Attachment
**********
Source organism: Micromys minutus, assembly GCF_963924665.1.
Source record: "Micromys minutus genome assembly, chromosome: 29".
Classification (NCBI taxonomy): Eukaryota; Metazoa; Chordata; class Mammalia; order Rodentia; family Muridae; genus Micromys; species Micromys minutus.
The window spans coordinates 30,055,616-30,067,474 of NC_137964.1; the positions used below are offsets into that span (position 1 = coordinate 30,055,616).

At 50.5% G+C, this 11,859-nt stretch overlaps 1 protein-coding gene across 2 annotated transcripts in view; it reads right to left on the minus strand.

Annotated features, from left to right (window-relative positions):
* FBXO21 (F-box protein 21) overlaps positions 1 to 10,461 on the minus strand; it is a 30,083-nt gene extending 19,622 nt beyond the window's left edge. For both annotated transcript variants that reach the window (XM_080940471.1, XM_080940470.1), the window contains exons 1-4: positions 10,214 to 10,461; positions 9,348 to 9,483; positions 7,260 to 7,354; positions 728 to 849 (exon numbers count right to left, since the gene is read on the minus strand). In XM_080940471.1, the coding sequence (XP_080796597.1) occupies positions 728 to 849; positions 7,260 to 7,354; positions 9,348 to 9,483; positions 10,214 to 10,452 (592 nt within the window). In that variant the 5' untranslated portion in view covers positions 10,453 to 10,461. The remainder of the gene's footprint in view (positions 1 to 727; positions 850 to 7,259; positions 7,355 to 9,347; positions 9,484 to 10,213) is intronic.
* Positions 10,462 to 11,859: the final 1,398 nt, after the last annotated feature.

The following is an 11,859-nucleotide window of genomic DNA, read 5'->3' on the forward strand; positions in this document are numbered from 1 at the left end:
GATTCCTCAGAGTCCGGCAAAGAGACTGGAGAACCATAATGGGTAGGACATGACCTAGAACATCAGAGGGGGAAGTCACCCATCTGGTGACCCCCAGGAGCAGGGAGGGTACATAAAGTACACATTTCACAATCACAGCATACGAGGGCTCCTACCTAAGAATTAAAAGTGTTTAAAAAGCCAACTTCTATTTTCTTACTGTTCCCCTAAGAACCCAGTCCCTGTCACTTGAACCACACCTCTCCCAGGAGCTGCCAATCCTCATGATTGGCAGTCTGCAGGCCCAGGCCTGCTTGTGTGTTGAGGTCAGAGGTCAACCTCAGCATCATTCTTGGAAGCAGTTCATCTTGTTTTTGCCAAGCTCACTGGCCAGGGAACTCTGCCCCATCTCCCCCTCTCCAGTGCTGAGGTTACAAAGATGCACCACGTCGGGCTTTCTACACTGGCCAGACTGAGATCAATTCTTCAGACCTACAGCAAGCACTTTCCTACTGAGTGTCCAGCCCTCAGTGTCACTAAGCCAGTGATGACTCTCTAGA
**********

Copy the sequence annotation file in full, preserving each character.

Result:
Source organism: Micromys minutus, assembly GCF_963924665.1.
Source record: "Micromys minutus genome assembly, chromosome: 29".
Classification (NCBI taxonomy): Eukaryota; Metazoa; Chordata; class Mammalia; order Rodentia; family Muridae; genus Micromys; species Micromys minutus.
The window spans coordinates 30,055,616-30,067,474 of NC_137964.1; the positions used below are offsets into that span (position 1 = coordinate 30,055,616).

At 50.5% G+C, this 11,859-nt stretch overlaps 1 protein-coding gene across 2 annotated transcripts in view; it reads right to left on the minus strand.

Annotated features, from left to right (window-relative positions):
* FBXO21 (F-box protein 21) overlaps positions 1 to 10,461 on the minus strand; it is a 30,083-nt gene extending 19,622 nt beyond the window's left edge. For both annotated transcript variants that reach the window (XM_080940471.1, XM_080940470.1), the window contains exons 1-4: positions 10,214 to 10,461; positions 9,348 to 9,483; positions 7,260 to 7,354; positions 728 to 849 (exon numbers count right to left, since the gene is read on the minus strand). In XM_080940471.1, the coding sequence (XP_080796597.1) occupies positions 728 to 849; positions 7,260 to 7,354; positions 9,348 to 9,483; positions 10,214 to 10,452 (592 nt within the window). In that variant the 5' untranslated portion in view covers positions 10,453 to 10,461. The remainder of the gene's footprint in view (positions 1 to 727; positions 850 to 7,259; positions 7,355 to 9,347; positions 9,484 to 10,213) is intronic.
* Positions 10,462 to 11,859: the final 1,398 nt, after the last annotated feature.

The following is an 11,859-nucleotide window of genomic DNA, read 5'->3' on the forward strand; positions in this document are numbered from 1 at the left end:
GATTCCTCAGAGTCCGGCAAAGAGACTGGAGAACCATAATGGGTAGGACATGACCTAGAACATCAGAGGGGGAAGTCACCCATCTGGTGACCCCCAGGAGCAGGGAGGGTACATAAAGTACACATTTCACAATCACAGCATACGAGGGCTCCTACCTAAGAATTAAAAGTGTTTAAAAAGCCAACTTCTATTTTCTTACTGTTCCCCTAAGAACCCAGTCCCTGTCACTTGAACCACACCTCTCCCAGGAGCTGCCAATCCTCATGATTGGCAGTCTGCAGGCCCAGGCCTGCTTGTGTGTTGAGGTCAGAGGTCAACCTCAGCATCATTCTTGGAAGCAGTTCATCTTGTTTTTGCCAAGCTCACTGGCCAGGGAACTCTGCCCCATCTCCCCCTCTCCAGTGCTGAGGTTACAAAGATGCACCACGTCGGGCTTTCTACACTGGCCAGACTGAGATCAATTCTTCAGACCTACAGCAAGCACTTTCCTACTGAGTGTCCAGCCCTCAGTGTCACTAAGCCAGTGATGACTCTCTAGA